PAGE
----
Honey Nut Cheerios makes multicultural buzz

The brand launches its first big push targeting South Asian Canadians with a health-oriented focus.

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Honey Nut Cheerios has made its first major multicultural push in a fall campaign targeting South Asian Canadian moms.

While the brand has dabbled with multicultural marketing, this is its first big push for Honey Nut Cheerios, Emma Eriksson, marketing director at General Mills Canada.

Given that the South Asian population is growing in Canada, it wanted to tap into it and Honey Nut Cheerios was a good fit, since it already has some traction with the group. However, there was still opportunity to boost the buy rate and frequency of purchase, she says.

To do that, it partnered with Dyversity Communications, which won the business in a multi-agency pitch earlier this year, on a campaign that launched earlier this month.

South Asians have higher rates of heart disease and high cholesterol and are becoming focused on preventative care, she says. So the positioning is largely centred on health, and oat fibre’s role in lowering cholesterol.

The campaign also positions the brand as a convenient breakfast option that can keep busy, multi-generational families going, with the creative incorporation a Cheerio “O” into visuals of a cricket player, active mom, and dhol (drum) player, among others.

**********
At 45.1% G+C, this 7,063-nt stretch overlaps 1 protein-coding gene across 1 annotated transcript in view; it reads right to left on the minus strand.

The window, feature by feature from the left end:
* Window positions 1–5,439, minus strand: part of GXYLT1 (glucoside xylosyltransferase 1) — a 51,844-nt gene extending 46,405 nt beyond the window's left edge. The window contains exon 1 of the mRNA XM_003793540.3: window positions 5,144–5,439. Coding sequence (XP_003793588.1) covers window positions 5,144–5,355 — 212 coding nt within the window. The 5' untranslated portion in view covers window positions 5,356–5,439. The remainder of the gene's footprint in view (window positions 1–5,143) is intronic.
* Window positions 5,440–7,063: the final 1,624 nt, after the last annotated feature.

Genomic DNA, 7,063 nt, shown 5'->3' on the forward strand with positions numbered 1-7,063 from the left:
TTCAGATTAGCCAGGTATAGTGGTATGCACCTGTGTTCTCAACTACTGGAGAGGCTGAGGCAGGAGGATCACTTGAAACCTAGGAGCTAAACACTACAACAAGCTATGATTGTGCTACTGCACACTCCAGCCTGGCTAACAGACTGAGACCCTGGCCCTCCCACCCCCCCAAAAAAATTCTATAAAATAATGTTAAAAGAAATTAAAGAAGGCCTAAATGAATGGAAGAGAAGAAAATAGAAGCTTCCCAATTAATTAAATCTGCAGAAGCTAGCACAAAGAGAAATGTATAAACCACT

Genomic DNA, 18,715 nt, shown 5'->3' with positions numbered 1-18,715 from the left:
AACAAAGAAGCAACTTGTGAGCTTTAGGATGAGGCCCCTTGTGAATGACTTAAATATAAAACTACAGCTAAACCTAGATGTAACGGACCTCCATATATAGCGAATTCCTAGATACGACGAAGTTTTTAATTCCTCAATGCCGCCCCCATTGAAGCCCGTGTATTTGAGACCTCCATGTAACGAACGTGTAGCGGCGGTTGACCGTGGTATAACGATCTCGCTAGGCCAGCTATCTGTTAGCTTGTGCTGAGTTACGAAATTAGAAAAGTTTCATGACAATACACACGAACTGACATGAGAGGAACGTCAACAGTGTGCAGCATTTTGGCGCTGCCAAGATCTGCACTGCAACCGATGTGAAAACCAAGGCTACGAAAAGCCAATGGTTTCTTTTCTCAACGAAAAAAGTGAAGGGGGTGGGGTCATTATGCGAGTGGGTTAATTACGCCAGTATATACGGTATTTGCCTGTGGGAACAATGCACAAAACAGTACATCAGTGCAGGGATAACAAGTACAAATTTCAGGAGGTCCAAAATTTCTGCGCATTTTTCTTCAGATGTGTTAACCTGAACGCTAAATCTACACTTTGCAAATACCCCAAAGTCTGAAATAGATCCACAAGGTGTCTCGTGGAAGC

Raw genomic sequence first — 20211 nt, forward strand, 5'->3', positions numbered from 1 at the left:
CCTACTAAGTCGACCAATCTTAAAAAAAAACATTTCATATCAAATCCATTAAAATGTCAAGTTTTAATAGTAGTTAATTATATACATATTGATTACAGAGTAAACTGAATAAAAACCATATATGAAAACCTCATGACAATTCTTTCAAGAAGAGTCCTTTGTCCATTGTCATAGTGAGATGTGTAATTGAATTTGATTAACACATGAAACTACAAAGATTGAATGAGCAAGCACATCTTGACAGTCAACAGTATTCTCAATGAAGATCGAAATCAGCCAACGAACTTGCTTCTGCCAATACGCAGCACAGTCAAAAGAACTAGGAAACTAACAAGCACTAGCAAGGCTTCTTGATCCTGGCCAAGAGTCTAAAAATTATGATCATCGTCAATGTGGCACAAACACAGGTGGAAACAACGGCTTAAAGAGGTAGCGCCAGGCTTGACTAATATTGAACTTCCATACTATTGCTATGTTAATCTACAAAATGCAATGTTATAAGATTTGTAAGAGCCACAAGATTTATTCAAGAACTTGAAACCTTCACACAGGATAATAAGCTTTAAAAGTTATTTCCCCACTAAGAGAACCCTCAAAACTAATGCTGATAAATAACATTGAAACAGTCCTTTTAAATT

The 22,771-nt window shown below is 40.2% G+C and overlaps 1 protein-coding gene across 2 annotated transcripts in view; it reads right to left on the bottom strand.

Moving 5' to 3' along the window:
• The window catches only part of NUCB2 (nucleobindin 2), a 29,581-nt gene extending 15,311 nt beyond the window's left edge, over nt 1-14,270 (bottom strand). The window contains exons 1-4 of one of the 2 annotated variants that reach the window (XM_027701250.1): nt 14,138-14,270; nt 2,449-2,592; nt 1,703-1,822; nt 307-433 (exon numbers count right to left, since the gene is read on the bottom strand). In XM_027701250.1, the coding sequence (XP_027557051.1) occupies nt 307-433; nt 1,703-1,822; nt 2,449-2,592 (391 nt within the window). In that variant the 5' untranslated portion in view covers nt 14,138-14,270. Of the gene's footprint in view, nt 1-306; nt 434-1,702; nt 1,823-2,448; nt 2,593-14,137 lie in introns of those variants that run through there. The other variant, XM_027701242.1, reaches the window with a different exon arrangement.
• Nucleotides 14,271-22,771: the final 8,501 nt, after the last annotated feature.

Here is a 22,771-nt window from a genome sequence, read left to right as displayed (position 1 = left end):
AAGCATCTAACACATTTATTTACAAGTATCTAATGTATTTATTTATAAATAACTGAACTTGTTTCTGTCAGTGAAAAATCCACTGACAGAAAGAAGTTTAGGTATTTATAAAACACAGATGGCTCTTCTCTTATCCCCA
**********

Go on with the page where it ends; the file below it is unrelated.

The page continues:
The Hindi-English tagline, “Life may layay buzz hi buzz” (Brings excitement to life) is also scrawled in honey, to draw attention to the ingredient, which Eriksson says is popular with Canadians generally and South Asians in particular, given that it has some health connotations.

South Asians typically have hot, savoury meals for breakfast, so building a connection and introducing them to a cereal and category they may not have grown up with is key, she says.

The campaign includes a TV spot and online ads running nationally, plus radio and print running in the Greater Toronto Area and Greater Vancouver.

General Mills is waiting to see results from this campaign before making plans for more marketing focused on South Asians or the country’s other growing population, Chinese Canadians, Eriksson says.